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Brain Behav Evol. 1988;31(3):125-40.

Seven principles for command and the neural causation of behavior.

Author information

1
Behavioral Biology Group, Department of Biology (EPO), University of Colorado, Boulder.

Abstract

The concept of command is central to motor control theories and explanations for the initiation of behavior patterns. As currently conceived, command is a process of individual command neurons that receive sensory and other integrative information and trigger the expression of behavioral acts. We show that this concept is an inadequate framework in which to discover the neural mechanisms underlying the decision and execution processes that occur when an animal begins a behavioral act. We herein propose a new concept of command which is based on a suite of principles. In this concept, command is a dynamic system property intermediate to neurophysiological and behavioral contexts and independent of preconceived causal paradigms, methods, or structures. We visualize command within a neurobehavioral or neuroethological context. This provisional concept provides a way of thinking, and an approach for discovering the neural processes that underlie behavioral performance.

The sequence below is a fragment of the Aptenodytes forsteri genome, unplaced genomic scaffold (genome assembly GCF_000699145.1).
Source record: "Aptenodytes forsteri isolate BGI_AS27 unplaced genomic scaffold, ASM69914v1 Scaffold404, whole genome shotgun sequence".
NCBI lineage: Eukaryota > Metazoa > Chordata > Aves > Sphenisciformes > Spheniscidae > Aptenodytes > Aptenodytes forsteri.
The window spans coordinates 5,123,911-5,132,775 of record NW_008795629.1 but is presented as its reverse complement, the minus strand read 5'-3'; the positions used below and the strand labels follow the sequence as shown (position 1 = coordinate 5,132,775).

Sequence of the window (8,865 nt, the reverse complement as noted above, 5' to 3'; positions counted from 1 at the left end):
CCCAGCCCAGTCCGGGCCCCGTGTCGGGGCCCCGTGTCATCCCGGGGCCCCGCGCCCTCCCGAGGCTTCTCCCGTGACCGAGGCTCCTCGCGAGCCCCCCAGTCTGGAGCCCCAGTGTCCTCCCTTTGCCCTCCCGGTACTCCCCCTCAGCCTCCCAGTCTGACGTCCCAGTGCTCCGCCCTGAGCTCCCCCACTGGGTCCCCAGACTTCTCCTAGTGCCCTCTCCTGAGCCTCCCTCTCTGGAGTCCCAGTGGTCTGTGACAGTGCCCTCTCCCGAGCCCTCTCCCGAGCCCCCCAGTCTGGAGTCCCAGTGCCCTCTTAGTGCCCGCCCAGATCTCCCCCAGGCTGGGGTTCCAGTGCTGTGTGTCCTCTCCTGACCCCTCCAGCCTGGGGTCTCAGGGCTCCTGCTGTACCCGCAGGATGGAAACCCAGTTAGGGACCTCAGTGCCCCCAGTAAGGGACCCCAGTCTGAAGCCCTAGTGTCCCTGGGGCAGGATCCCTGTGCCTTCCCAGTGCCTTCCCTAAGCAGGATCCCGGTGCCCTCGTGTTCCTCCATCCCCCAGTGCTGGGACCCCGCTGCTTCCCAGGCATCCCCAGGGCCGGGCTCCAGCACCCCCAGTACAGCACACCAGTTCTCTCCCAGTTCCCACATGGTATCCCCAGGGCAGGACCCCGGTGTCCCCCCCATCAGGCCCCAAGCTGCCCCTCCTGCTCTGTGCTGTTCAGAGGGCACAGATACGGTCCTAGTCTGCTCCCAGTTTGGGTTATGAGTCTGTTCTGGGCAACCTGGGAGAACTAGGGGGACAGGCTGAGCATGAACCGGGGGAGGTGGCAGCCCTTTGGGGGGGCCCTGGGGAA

PMID:
3285955
DOI:
10.1159/000116580
[Indexed for MEDLINE]

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